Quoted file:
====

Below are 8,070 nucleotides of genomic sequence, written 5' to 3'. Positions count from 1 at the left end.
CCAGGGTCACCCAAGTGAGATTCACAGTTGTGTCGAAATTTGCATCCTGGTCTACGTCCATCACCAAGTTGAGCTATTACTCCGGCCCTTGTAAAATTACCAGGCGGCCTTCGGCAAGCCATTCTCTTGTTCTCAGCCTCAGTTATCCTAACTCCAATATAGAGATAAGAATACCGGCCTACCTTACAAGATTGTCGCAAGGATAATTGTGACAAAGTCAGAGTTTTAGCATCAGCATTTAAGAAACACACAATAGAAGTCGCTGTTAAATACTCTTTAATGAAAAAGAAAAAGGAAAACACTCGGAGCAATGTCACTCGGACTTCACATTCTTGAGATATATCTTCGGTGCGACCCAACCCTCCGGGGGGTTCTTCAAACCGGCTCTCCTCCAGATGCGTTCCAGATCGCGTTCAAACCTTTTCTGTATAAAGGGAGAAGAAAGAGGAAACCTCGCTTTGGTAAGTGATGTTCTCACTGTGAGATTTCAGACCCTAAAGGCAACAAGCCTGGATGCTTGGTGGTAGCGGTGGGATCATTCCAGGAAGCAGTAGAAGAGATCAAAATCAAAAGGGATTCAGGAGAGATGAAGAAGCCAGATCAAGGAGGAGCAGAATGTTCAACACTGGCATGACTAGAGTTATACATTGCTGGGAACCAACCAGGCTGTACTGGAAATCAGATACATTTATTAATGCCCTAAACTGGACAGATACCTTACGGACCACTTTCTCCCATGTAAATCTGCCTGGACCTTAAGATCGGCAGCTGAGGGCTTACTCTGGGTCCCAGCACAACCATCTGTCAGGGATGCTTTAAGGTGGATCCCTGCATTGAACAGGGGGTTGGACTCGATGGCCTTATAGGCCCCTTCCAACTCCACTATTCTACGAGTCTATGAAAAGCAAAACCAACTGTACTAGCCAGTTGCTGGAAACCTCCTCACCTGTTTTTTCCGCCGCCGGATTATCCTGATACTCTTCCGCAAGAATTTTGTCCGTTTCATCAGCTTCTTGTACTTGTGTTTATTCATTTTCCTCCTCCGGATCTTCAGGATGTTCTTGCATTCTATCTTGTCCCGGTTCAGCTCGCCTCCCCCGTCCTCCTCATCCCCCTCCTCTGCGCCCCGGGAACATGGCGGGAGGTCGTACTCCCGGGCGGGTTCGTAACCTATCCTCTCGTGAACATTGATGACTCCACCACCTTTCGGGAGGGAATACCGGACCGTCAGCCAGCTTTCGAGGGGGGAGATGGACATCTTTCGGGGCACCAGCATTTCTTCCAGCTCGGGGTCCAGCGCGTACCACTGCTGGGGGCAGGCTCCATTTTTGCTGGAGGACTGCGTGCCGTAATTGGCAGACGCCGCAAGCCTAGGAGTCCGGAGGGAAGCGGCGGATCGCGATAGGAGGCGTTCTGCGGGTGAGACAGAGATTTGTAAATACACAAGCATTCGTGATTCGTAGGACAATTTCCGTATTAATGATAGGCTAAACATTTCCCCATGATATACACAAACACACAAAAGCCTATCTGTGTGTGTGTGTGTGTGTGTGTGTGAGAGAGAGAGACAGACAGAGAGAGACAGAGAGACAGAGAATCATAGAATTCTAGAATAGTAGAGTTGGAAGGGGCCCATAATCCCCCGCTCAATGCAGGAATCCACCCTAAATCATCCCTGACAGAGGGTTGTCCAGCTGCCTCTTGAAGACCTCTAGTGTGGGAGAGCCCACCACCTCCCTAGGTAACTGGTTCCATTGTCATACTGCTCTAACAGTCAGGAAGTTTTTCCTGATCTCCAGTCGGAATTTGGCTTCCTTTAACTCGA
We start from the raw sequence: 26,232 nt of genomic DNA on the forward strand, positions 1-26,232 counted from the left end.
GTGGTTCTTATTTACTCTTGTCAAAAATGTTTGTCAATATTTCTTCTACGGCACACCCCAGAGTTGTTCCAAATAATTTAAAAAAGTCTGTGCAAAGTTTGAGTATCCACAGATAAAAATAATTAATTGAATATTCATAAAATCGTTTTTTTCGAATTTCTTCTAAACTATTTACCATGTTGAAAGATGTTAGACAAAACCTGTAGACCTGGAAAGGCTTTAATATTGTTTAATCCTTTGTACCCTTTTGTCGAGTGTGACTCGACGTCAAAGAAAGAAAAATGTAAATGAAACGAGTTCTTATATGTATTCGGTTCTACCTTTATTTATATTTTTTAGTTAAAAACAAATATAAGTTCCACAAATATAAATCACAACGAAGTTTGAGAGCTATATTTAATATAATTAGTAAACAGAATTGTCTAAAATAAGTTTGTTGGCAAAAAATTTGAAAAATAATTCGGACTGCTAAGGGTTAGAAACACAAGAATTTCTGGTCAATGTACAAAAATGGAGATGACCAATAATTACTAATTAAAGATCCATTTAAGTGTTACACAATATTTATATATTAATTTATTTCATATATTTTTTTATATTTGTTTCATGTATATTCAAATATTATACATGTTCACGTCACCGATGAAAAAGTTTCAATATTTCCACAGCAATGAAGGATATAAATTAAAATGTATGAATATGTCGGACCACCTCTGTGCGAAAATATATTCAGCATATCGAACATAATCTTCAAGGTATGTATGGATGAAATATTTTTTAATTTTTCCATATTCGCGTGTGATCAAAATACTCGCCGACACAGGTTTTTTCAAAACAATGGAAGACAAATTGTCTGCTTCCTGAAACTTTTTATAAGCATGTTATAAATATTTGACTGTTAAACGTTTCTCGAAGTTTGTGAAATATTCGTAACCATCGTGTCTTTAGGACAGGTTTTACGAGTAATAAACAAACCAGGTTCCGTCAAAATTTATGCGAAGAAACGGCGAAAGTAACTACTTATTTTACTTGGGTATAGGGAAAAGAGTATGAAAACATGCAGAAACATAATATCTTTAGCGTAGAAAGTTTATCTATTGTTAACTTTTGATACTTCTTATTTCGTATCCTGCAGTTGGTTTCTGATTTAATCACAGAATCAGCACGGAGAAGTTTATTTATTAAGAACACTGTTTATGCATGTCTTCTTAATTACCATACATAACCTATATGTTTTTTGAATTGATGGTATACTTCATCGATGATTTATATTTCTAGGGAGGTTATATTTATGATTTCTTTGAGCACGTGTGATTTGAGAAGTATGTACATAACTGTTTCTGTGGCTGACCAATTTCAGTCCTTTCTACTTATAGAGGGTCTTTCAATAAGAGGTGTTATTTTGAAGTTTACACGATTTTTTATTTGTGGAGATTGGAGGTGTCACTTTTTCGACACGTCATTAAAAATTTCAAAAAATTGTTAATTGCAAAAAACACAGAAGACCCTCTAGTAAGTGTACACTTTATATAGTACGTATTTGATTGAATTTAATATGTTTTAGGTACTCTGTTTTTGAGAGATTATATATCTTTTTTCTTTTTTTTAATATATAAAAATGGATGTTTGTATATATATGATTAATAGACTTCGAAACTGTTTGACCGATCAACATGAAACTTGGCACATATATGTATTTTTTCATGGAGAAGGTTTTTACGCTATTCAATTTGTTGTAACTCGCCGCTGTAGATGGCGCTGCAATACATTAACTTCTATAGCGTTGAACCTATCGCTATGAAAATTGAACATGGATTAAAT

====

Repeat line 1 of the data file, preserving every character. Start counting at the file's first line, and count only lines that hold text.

Below are 8,070 nucleotides of genomic sequence, written 5' to 3'. Positions count from 1 at the left end.